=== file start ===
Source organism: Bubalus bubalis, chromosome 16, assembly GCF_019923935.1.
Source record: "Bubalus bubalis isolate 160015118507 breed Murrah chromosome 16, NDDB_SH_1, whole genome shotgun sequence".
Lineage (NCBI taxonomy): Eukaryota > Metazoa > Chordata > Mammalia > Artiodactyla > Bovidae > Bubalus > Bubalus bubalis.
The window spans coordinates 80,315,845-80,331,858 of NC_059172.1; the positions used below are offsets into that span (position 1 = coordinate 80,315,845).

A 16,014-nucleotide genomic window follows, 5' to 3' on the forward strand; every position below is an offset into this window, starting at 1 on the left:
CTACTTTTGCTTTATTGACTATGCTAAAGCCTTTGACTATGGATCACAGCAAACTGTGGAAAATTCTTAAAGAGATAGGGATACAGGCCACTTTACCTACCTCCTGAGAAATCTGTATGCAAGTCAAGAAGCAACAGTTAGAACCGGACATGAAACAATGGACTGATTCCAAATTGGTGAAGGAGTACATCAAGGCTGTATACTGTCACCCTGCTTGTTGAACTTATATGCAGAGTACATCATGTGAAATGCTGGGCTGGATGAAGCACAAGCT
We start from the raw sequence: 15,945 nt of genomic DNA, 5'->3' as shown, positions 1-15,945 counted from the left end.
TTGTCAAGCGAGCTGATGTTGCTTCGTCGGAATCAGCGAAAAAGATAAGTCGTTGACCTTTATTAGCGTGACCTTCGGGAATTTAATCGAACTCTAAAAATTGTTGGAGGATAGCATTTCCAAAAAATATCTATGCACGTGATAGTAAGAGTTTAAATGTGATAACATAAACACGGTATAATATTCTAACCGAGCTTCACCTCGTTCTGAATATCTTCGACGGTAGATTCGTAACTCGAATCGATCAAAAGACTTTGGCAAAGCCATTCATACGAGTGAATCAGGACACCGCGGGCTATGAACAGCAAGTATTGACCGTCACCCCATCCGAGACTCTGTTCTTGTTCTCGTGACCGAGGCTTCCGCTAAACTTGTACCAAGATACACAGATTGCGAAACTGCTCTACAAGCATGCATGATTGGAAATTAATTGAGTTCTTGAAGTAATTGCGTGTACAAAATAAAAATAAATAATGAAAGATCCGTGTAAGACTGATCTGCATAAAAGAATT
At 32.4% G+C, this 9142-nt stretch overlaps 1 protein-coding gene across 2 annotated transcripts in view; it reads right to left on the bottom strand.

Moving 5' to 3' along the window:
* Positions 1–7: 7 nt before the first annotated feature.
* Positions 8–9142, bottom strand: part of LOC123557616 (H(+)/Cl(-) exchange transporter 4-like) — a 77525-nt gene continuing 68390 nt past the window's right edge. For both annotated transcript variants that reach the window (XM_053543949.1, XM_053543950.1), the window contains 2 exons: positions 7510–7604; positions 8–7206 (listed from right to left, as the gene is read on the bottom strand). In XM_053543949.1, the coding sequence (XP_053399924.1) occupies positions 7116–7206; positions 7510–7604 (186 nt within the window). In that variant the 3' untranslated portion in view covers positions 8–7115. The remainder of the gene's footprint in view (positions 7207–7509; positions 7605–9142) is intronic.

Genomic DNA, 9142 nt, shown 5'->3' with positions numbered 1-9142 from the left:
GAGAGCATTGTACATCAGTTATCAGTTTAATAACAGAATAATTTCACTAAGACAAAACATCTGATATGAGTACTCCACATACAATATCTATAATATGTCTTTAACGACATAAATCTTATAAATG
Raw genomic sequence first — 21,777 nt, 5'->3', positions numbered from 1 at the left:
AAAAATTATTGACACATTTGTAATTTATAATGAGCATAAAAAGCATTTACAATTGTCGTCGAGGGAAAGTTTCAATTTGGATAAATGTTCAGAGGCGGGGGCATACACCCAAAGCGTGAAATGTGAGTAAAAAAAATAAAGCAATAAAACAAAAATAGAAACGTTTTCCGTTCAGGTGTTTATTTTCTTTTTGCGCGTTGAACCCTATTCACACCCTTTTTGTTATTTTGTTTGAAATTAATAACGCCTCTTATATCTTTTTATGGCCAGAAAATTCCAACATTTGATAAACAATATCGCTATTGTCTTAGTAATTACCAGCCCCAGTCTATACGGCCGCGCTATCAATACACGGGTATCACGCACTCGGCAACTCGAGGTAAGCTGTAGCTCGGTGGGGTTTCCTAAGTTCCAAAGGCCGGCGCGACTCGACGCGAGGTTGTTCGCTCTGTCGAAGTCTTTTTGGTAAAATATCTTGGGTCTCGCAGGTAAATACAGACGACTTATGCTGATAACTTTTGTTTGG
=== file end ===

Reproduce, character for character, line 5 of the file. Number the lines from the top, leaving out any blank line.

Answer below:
A 16,014-nucleotide genomic window follows, 5' to 3' on the forward strand; every position below is an offset into this window, starting at 1 on the left: